Even with vaccines, many older people and their relatives are weighing how to manage at-home care for those who can no longer live independently.
May 6, 2021Updated 11:21 a.m. ET
At 86, Diane Nixon, living in an apartment at the back of a daughter’s house, no longer drives and has trouble getting around.
When her health worsened last year before the coronavirus pandemic, she and all four of her daughters talked about whether a nursing home would be the next step. She worried that she had become a burden to her children.
“She was very adamant about not wanting her daughters to be caregivers,” said Jill Cooper, one of her daughters, who lives nearby in the Pittsburgh area.
But as infections began to tear through nursing homes across the country, killing tens of thousands of residents last year, Ms. Nixon and her family realized a group home was no longer a viable choice. Especially after most of them barred visitors to help contain outbreaks.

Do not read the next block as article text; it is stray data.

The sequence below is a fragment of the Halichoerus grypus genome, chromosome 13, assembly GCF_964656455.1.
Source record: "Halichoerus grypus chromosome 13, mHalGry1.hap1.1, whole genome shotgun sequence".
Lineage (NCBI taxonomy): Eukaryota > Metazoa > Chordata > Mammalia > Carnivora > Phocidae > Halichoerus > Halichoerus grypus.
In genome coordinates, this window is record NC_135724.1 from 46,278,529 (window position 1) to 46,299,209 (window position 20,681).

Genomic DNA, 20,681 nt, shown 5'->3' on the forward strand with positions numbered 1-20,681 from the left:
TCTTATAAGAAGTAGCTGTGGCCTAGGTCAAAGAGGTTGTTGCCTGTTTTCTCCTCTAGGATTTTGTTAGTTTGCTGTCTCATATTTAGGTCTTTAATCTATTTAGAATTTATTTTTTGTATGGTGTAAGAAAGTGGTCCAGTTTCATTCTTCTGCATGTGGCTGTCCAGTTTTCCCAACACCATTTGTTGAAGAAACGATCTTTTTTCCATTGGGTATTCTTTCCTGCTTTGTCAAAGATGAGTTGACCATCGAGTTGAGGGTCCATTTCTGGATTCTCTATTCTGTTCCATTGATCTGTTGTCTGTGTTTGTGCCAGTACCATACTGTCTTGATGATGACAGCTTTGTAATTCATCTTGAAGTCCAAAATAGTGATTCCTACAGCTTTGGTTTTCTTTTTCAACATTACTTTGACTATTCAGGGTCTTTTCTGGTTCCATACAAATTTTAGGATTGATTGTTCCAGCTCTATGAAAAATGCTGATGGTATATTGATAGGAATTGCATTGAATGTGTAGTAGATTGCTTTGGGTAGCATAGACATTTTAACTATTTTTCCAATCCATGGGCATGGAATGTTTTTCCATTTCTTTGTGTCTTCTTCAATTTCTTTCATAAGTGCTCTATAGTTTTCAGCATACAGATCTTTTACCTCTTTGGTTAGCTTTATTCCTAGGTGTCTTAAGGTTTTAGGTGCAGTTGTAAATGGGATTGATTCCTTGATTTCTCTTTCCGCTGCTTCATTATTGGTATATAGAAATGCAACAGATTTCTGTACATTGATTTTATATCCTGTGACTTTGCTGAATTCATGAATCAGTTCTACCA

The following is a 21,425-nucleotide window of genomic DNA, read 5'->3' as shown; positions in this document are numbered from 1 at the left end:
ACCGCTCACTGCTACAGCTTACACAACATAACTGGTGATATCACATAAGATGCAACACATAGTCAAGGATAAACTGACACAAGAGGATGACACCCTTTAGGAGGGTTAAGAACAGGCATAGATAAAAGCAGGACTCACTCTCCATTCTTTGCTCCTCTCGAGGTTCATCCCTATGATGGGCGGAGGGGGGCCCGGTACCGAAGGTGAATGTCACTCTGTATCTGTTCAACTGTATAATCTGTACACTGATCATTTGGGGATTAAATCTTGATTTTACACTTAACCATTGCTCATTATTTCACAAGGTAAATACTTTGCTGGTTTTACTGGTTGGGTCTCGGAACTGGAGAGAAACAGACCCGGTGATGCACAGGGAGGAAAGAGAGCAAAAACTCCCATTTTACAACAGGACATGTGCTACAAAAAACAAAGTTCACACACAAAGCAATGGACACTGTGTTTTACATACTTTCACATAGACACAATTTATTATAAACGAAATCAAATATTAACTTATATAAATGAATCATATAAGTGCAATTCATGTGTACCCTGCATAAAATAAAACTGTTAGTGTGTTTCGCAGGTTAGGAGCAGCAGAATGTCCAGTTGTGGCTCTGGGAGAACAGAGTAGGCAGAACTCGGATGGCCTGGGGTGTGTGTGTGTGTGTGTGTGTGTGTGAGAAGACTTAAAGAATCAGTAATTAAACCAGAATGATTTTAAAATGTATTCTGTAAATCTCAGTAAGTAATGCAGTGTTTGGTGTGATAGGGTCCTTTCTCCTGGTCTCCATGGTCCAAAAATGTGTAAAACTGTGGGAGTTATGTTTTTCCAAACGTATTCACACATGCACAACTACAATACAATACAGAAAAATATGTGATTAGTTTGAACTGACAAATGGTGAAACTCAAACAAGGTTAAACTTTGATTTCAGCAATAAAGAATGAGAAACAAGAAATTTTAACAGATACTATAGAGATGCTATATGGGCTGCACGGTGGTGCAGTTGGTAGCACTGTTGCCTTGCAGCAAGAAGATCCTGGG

“Not to be able to see her was not an option for us,” Ms. Cooper said, so the family contacted a local home health agency to hire someone to help her during the day.
“It made us look at an alternative that we might not have looked at as hard,” she said.
The pandemic’s toll on nursing homes drove occupancy down significantly — not just from the 132,000 deaths but also because of a decline in admissions. The 14,000 skilled nursing facilities in the United States now have on average a vacancy rate of slightly more than 25 percent, according to figures from the National Investment Center for Seniors Housing & Care.